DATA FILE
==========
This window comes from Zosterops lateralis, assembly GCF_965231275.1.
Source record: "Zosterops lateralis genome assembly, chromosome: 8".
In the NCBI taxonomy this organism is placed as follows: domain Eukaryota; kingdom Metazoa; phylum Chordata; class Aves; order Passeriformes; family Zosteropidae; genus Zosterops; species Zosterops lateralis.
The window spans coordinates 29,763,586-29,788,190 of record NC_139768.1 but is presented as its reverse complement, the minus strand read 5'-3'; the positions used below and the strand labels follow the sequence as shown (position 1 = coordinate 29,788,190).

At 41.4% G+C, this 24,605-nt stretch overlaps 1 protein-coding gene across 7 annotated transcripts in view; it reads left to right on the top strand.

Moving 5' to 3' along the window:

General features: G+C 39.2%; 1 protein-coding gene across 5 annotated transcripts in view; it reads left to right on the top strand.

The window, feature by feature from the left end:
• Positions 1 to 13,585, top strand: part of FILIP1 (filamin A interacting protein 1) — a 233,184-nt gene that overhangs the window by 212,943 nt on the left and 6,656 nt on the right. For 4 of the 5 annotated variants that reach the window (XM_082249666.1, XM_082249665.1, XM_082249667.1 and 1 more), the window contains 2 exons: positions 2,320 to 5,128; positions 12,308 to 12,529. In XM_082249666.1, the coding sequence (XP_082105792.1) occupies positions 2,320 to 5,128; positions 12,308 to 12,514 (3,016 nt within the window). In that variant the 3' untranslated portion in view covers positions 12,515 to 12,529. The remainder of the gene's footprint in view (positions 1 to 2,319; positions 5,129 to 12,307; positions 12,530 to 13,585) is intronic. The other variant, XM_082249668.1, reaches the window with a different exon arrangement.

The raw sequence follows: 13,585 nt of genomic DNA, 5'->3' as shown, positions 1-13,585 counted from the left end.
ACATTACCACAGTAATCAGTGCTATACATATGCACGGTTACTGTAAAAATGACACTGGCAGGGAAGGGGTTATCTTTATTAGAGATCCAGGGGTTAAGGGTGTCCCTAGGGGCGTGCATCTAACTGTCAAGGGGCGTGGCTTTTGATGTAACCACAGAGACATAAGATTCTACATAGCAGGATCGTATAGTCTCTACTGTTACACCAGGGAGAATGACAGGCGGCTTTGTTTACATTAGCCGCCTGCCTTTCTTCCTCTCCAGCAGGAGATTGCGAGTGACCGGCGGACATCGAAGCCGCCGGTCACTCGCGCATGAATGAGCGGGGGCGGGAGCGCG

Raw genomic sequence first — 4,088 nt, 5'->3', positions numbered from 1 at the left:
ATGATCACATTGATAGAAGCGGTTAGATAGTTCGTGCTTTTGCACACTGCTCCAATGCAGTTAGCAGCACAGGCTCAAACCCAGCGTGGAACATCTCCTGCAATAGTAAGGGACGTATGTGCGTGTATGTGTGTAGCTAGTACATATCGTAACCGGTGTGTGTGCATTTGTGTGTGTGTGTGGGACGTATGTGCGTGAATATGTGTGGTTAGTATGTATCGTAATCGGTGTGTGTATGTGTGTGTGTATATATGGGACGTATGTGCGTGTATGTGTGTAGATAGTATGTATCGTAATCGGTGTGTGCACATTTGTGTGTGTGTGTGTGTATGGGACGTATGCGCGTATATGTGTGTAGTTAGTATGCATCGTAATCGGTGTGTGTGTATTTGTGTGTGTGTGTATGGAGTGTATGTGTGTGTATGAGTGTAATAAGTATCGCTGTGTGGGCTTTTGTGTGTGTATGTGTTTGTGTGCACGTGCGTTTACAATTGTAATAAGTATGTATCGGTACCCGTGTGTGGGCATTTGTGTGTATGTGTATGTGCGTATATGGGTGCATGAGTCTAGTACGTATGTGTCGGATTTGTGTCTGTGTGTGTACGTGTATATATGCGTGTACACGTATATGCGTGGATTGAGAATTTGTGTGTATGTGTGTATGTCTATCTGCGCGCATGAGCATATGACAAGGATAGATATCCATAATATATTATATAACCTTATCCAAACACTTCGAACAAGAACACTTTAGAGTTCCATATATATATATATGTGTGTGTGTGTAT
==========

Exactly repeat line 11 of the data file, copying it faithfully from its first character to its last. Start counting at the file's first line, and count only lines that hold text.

ACATTACCACAGTAATCAGTGCTATACATATGCACGGTTACTGTAAAAATGACACTGGCAGGGAAGGGGTTATCTTTATTAGAGATCCAGGGGTTAAGGGTGTCCCTAGGGGCGTGCATCTAACTGTCAAGGGGCGTGGCTTTTGATGTAACCACAGAGACATAAGATTCTACATAGCAGGATCGTATAGTCTCTACTGTTACACCAGGGAGAATGACAGGCGGCTTTGTTTACATTAGCCGCCTGCCTTTCTTCCTCTCCAGCAGGAGATTGCGAGTGACCGGCGGACATCGAAGCCGCCGGTCACTCGCGCATGAATGAGCGGGGGCGGGAGCGCG